Recently, I received an (unsolicited) email from ING Direct advertising “[my] Orange Loan Account Invitation”. As someone who has a credit card slash has ever applied for a credit card, I am used to getting unsolicited offers. With traditional Brick & Mortar based banks/credit cards I expect to receive an offer for some new “service” 1D4 times per month, and some “convenience checks” (aka blank checks they send you that come with finance charges and reside on your credit card) every 1D4 months. I actually used a convenience check to buy my first motorcycle; the dealership didn’t want to take a credit card, so I wrote them a convenience check. I actually like these checks, as they offer a way to get a better interest rate (and have a higher limit) on Cash Advances from your Credit Card. However, as I mentioned before there is a finance charge associated with said device. On the last set I received, the fee was “Either $5 or 4% of the amount of each transaction, whichever is greater.”
When I first used one of these convenience checks, I wasn’t paying a terrible amount of attention to this detail. Going back to the example of my motorcycle, which cost approximately $4000, 4% of which is much greater than $5 ($160 to be exact). Given all the other fees I had to pay relating to this purchase it wasn’t a big deal, but it is something you should keep in mind.
What is a Line of Credit?
The first time I became aware of this financial instrument was several years ago when a friend of mine opened up a line of credit and used it to purchase a car. I didn’t understand why he used a line of credit rather than getting an auto-loan, but he assured me this was a much better solution and schooled me on what exactly a line of credit is. I don’t know if it was a better idea, but he seemed quite convinced.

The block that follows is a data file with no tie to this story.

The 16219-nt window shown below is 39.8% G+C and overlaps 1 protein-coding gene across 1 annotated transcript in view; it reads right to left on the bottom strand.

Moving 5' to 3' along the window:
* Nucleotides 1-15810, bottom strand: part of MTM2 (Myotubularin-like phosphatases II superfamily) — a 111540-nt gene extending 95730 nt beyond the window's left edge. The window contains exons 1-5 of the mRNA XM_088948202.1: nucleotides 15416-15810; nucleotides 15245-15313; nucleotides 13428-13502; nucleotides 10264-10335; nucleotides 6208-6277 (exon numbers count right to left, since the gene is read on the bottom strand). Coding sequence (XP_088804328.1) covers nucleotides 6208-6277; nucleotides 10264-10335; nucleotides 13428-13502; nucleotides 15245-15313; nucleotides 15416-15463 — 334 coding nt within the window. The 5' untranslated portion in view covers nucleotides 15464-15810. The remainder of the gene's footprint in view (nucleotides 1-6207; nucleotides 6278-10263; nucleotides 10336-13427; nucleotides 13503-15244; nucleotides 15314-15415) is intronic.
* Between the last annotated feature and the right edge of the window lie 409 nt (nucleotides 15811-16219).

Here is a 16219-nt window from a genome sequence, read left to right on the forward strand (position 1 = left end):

A line of credit is similar to a credit card, in that it is a type of revolving credit with a minimum payment, but it is really made for Cash Advances, which for some reason credit cards (which are really made to facilitate purchases) discourage. The other major difference is that with your credit card you have a “grace period” within which, if you fully pay your balance, you are charged no interest; with a line of credit, you have no such thing (or such thing is much shorter). Interest starts applying almost immediately after the charge is processed.
You could think of your line of credit as your own personal loan shark; it will happily float you a loan, let you pay the minimum amount for several months, and sit back and let interest accrue. Of course you don’t have to let it be that way. You can (and should) use your line of credit only for very short-term loans (as in a few days before pay day/whenever you will be able to pay it off).
Back to ING! Being that I am currently quite pleased with them, and there was no annual fee as part of the arrangement, I decided to try it out and open up a line of credit. It was a fairly quick (and painless) process. Just the standard questions about where I work and how much I make and then I was done and found out how much credit they were giving me. I was slightly annoyed that this amount wasn’t disclosed up front, but they probably don’t run the full credit check until you decide to actually open an account — no need to spend the money on a credit check if the target isn’t going to move forward. Afterward, I harassed Jon and he signed up as well.
If you are interested in this, you can sign up here: http://ingdirect.com/orangeloaninvitation
NOTE: You will have to sign in immediately, as it (obviously) is accessing your account as part of the sign up process.
Fine Print: The Line of Credit is a “use it or lose it” situation. If you don’t use it for 18 months, they will automatically close the line.
Further Fine Print: The terms mentioned above were accurate for when Jon and I signed up and specifically to our accounts. We cannot offer any guarantee that they will be the same when you sign up; as always you should read the Terms & Conditions before signing up for any Credit Card/Loan/Mortgage/Financial Instrument.